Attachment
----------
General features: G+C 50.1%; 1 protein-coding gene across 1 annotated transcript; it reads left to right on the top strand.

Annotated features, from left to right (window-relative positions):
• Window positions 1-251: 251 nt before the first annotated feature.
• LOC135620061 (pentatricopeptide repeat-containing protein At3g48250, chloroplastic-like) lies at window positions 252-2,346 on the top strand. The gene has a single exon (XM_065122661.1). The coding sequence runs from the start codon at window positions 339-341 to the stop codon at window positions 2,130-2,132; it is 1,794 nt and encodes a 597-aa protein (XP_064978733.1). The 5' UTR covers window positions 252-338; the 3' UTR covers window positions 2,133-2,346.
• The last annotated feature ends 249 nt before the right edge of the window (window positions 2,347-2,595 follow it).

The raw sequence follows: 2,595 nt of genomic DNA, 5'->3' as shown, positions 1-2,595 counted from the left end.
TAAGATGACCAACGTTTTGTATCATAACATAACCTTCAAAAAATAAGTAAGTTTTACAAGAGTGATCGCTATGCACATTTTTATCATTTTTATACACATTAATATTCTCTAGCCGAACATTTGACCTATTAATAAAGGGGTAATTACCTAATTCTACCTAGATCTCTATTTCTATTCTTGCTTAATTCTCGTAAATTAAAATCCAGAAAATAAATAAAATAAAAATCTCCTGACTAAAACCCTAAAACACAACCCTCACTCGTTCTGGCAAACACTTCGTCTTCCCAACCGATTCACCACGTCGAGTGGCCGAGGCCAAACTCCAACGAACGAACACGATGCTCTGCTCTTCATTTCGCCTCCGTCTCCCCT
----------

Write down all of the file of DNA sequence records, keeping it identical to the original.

General features: G+C 50.1%; 1 protein-coding gene across 1 annotated transcript; it reads left to right on the top strand.

Annotated features, from left to right (window-relative positions):
• Window positions 1-251: 251 nt before the first annotated feature.
• LOC135620061 (pentatricopeptide repeat-containing protein At3g48250, chloroplastic-like) lies at window positions 252-2,346 on the top strand. The gene has a single exon (XM_065122661.1). The coding sequence runs from the start codon at window positions 339-341 to the stop codon at window positions 2,130-2,132; it is 1,794 nt and encodes a 597-aa protein (XP_064978733.1). The 5' UTR covers window positions 252-338; the 3' UTR covers window positions 2,133-2,346.
• The last annotated feature ends 249 nt before the right edge of the window (window positions 2,347-2,595 follow it).

The raw sequence follows: 2,595 nt of genomic DNA, 5'->3' as shown, positions 1-2,595 counted from the left end.
TAAGATGACCAACGTTTTGTATCATAACATAACCTTCAAAAAATAAGTAAGTTTTACAAGAGTGATCGCTATGCACATTTTTATCATTTTTATACACATTAATATTCTCTAGCCGAACATTTGACCTATTAATAAAGGGGTAATTACCTAATTCTACCTAGATCTCTATTTCTATTCTTGCTTAATTCTCGTAAATTAAAATCCAGAAAATAAATAAAATAAAAATCTCCTGACTAAAACCCTAAAACACAACCCTCACTCGTTCTGGCAAACACTTCGTCTTCCCAACCGATTCACCACGTCGAGTGGCCGAGGCCAAACTCCAACGAACGAACACGATGCTCTGCTCTTCATTTCGCCTCCGTCTCCCCT